Wednesday, March 9, 2005 - Sunday, June 5, 2005
Newcomb Art Gallery, Tulane University
New Orleans, LA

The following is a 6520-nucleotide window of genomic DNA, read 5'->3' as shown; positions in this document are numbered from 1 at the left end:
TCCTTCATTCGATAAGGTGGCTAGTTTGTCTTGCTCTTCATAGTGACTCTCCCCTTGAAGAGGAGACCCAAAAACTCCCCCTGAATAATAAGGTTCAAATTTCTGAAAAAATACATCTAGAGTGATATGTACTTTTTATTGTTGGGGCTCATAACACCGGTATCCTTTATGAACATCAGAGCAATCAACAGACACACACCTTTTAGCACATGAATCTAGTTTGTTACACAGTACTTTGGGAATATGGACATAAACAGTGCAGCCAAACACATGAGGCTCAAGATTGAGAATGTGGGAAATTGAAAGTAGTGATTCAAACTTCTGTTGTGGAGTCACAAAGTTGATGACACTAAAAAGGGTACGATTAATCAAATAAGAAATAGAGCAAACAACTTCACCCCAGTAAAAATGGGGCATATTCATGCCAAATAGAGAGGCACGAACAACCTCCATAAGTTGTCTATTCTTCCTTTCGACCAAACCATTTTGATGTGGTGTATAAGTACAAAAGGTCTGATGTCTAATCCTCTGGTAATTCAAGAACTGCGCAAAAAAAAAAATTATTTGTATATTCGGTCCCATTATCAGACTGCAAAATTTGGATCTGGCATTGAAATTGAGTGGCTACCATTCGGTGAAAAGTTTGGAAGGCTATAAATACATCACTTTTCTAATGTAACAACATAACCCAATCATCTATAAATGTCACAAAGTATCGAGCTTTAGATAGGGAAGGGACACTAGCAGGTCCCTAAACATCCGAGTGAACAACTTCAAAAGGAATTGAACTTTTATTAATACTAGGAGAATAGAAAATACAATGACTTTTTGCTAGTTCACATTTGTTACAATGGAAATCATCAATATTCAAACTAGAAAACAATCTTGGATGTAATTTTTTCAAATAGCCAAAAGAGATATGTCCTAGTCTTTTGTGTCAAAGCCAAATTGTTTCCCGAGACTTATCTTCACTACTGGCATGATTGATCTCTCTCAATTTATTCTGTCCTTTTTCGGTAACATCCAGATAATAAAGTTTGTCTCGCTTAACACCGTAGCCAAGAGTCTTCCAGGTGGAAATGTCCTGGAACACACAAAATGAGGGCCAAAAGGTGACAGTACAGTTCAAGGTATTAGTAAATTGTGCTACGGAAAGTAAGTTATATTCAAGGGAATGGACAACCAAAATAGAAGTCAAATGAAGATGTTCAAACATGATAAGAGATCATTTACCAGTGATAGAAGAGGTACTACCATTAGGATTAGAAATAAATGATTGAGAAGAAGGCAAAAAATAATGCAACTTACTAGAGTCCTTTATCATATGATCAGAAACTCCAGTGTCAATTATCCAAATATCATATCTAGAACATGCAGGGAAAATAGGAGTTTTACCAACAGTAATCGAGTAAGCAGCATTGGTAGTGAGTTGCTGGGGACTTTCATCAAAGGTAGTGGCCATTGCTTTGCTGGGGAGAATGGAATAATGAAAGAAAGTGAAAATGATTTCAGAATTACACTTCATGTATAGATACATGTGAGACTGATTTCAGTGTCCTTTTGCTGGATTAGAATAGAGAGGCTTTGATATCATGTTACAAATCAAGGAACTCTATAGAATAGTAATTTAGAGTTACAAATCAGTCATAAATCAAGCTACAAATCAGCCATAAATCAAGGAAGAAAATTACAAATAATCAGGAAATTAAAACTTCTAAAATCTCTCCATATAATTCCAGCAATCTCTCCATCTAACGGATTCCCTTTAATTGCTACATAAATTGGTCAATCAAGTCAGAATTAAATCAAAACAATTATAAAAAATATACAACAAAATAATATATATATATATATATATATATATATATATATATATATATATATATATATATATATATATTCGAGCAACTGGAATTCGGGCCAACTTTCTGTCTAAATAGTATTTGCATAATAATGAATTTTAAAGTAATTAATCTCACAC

In the mid-1890s a local photographer named Zalman Kaplan began recording life in the small town of Szczuczyn in northeastern Poland, creating what would become a visual record, partly by his son Moyshe Kaplan, covering four decades - pictures of the market and the meetings, of the synagogues and the churches, of the countryside and the "beach," and above all, the people. But the photos of the residents of Szczuczyn were often passed on to relatives who now live in America, Canada, Australia, Israel, and Mexico. For the last decade, Michael Marvins, Zalman's grandson, has been reassembling this body of work. The images give a glimpse of a vibrant multi-ethnic culture in the years before the Holocaust, striking for their normalcy as much as they are a testament of tragedy. (Michael Marvins' father, Moyshe Kaplan, had come to America with his wife Sonia in 1929, changed his name to Kaye Marvins, opened a successful portrait studio in Houston in 1945, and built with his wife a renowned portrait collection that includes work by such masters as Richard Avedon, Margaret Bourke-White, and Roman Vishniac.)
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